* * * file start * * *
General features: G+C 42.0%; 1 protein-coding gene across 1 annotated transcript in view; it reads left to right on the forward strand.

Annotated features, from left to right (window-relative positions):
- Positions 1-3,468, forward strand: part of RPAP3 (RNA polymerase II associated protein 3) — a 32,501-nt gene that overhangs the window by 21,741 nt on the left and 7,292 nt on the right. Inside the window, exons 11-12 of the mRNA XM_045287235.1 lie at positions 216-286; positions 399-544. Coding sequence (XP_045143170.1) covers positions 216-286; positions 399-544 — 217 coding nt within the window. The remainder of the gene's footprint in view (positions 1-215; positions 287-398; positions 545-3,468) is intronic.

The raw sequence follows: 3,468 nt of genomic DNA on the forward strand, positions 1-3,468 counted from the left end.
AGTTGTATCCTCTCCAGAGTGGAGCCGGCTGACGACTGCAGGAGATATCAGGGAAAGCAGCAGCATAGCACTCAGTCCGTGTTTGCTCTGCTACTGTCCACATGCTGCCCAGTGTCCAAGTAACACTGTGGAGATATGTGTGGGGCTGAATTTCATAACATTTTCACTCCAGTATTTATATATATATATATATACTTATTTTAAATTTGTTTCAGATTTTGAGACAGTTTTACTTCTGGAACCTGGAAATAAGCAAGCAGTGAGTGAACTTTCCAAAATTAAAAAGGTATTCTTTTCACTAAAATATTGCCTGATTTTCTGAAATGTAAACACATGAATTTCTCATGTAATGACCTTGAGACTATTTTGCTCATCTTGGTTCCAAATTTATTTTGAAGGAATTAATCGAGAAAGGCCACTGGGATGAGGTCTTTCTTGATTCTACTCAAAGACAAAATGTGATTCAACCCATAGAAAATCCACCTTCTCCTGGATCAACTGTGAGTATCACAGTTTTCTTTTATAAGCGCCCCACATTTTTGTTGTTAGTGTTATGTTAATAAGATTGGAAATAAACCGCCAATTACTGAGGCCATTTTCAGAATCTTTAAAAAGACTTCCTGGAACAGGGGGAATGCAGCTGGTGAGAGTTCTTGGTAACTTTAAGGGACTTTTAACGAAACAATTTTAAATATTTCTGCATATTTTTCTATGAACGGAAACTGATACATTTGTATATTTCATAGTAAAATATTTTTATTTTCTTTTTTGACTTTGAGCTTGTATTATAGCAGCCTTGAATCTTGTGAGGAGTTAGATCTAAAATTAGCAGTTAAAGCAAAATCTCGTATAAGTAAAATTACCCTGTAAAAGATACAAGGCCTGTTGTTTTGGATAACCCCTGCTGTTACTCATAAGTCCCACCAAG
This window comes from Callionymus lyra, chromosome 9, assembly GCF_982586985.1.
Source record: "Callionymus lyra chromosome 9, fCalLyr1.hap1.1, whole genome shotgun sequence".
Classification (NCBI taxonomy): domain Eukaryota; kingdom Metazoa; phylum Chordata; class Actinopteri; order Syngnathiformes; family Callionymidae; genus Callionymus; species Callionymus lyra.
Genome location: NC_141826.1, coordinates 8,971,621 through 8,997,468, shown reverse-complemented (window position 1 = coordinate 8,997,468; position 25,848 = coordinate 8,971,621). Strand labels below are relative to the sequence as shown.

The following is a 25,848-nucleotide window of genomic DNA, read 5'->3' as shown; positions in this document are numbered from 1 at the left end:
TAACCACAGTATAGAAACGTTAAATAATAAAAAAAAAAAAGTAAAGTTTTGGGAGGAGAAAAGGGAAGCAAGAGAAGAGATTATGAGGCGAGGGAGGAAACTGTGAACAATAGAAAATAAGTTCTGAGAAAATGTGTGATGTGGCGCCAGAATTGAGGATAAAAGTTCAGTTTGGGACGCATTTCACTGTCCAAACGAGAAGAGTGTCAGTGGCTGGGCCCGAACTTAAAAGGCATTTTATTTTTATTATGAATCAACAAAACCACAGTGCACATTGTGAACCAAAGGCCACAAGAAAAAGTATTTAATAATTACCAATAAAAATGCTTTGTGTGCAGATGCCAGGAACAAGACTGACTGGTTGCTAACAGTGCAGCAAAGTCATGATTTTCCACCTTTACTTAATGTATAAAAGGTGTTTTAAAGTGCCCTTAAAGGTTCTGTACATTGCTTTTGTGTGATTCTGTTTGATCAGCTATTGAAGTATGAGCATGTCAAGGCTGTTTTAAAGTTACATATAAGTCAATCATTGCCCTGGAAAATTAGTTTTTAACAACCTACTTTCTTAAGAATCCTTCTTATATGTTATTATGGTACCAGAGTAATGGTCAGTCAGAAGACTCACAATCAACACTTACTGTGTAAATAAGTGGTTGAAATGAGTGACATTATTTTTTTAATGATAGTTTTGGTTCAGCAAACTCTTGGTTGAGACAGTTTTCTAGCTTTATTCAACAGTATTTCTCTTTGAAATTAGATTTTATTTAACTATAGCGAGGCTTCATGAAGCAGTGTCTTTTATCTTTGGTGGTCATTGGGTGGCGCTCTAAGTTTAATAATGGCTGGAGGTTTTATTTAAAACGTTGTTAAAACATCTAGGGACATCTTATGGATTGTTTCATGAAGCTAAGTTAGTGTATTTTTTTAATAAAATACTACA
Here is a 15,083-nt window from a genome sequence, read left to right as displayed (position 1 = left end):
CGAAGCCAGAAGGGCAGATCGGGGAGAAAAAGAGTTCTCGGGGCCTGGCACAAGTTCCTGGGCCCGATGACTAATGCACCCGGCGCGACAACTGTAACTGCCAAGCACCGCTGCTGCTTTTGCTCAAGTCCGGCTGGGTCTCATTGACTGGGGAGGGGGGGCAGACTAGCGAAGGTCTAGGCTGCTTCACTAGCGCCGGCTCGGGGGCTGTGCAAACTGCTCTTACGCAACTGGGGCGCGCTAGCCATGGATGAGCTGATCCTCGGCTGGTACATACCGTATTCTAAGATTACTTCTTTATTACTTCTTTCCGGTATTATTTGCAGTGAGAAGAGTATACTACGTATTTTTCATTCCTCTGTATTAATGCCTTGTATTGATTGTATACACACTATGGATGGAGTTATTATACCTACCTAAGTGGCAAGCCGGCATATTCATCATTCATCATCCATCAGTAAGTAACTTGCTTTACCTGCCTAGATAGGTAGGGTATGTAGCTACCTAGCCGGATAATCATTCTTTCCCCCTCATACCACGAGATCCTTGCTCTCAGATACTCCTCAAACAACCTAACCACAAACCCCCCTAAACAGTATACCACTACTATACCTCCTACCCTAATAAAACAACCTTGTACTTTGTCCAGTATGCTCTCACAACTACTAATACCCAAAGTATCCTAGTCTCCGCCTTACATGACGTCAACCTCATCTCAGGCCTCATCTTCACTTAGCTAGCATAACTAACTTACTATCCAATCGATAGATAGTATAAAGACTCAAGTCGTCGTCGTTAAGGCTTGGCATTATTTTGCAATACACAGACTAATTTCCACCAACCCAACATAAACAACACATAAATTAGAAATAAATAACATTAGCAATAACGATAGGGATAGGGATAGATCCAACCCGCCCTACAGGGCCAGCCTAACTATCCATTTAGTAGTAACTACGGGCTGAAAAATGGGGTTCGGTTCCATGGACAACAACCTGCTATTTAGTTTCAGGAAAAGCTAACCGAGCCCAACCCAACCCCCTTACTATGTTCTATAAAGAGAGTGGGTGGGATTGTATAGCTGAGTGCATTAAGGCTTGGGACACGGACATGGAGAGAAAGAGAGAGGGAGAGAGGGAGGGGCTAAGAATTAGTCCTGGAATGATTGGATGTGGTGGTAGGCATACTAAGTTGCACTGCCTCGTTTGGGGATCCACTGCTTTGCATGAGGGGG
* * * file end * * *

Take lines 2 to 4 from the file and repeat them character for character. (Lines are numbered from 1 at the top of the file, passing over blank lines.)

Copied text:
Annotated features, from left to right (window-relative positions):
- Positions 1-3,468, forward strand: part of RPAP3 (RNA polymerase II associated protein 3) — a 32,501-nt gene that overhangs the window by 21,741 nt on the left and 7,292 nt on the right. Inside the window, exons 11-12 of the mRNA XM_045287235.1 lie at positions 216-286; positions 399-544. Coding sequence (XP_045143170.1) covers positions 216-286; positions 399-544 — 217 coding nt within the window. The remainder of the gene's footprint in view (positions 1-215; positions 287-398; positions 545-3,468) is intronic.

The raw sequence follows: 3,468 nt of genomic DNA on the forward strand, positions 1-3,468 counted from the left end.